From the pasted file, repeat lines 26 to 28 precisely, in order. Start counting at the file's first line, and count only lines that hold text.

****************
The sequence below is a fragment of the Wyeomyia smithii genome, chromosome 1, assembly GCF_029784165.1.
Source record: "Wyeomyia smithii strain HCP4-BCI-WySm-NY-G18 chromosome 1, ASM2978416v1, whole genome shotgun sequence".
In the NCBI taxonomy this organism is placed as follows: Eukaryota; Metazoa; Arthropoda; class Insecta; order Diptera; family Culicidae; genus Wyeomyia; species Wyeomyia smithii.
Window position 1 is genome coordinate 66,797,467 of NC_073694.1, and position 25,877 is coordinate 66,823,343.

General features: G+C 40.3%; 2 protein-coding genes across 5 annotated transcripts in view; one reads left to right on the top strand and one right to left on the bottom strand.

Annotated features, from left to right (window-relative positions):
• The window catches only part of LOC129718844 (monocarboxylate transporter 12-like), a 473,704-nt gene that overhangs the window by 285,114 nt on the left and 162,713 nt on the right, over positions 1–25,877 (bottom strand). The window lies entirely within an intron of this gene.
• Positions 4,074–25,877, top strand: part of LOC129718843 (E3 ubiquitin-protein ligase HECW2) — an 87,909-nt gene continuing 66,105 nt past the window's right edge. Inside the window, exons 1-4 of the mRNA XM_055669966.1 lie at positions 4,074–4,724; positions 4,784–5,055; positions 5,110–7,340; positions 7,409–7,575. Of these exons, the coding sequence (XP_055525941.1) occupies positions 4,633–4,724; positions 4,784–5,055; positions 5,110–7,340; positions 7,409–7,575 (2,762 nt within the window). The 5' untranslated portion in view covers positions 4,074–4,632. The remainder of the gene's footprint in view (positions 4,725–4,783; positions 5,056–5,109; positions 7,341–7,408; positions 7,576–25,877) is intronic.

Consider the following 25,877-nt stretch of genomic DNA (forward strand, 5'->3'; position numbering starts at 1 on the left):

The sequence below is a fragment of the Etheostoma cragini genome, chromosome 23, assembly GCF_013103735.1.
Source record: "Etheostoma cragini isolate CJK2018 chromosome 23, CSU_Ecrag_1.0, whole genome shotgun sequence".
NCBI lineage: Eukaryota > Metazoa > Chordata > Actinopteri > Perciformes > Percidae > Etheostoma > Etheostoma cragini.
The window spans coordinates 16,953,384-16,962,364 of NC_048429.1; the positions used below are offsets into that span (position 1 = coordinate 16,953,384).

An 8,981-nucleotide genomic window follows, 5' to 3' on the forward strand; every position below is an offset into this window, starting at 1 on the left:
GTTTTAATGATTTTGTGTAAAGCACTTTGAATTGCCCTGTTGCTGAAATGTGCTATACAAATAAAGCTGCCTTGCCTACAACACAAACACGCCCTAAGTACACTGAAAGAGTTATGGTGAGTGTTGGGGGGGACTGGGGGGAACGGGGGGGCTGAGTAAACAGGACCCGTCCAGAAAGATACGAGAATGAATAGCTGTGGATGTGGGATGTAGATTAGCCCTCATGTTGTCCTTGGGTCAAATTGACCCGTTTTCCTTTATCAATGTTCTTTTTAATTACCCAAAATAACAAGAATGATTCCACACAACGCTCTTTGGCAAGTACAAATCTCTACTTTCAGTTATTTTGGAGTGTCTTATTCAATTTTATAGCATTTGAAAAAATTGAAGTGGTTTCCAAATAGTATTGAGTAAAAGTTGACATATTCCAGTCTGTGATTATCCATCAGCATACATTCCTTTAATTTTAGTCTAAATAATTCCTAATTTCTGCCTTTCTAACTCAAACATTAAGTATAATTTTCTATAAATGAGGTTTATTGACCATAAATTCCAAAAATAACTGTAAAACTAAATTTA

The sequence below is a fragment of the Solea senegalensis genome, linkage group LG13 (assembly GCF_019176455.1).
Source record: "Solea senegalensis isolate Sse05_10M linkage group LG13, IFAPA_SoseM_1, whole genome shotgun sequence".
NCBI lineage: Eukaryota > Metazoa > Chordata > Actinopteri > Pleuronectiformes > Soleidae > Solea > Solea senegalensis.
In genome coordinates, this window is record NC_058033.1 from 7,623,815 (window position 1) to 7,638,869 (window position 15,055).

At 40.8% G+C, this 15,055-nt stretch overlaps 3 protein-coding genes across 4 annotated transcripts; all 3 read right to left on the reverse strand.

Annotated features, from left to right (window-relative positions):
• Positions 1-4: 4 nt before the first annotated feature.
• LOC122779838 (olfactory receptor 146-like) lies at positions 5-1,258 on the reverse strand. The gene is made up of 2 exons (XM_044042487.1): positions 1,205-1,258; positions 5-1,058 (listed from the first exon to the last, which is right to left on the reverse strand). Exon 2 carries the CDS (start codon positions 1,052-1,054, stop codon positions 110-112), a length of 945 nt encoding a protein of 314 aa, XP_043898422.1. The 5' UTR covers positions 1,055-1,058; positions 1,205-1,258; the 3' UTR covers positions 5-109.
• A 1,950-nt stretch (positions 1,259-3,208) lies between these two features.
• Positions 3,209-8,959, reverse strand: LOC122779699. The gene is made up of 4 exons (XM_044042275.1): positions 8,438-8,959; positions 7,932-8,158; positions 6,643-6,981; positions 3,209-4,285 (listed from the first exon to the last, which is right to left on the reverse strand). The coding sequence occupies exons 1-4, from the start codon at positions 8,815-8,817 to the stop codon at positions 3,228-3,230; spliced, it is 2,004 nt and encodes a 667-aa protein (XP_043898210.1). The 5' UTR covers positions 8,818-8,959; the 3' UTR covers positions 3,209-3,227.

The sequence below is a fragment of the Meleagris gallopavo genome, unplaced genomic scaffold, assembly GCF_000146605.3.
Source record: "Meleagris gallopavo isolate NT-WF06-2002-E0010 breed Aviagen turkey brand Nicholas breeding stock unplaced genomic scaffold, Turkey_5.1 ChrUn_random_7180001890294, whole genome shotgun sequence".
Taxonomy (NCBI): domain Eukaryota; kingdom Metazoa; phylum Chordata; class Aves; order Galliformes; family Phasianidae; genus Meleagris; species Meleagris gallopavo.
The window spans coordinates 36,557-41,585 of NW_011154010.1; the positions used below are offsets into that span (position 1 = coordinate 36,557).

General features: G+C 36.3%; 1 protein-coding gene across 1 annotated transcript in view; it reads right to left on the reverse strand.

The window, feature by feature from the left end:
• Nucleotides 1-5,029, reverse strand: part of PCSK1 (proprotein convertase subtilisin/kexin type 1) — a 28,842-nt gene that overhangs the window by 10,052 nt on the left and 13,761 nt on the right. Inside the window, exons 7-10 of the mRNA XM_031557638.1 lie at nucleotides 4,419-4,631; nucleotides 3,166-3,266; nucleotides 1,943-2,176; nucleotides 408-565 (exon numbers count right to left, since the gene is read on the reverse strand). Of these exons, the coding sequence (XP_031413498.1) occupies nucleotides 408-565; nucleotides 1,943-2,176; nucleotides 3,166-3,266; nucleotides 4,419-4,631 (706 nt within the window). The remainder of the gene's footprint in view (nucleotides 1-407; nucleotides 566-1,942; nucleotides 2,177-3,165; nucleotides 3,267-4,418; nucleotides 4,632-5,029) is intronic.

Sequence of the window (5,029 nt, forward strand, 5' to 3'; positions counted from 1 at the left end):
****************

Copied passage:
The sequence below is a fragment of the Meleagris gallopavo genome, unplaced genomic scaffold, assembly GCF_000146605.3.
Source record: "Meleagris gallopavo isolate NT-WF06-2002-E0010 breed Aviagen turkey brand Nicholas breeding stock unplaced genomic scaffold, Turkey_5.1 ChrUn_random_7180001890294, whole genome shotgun sequence".
Taxonomy (NCBI): domain Eukaryota; kingdom Metazoa; phylum Chordata; class Aves; order Galliformes; family Phasianidae; genus Meleagris; species Meleagris gallopavo.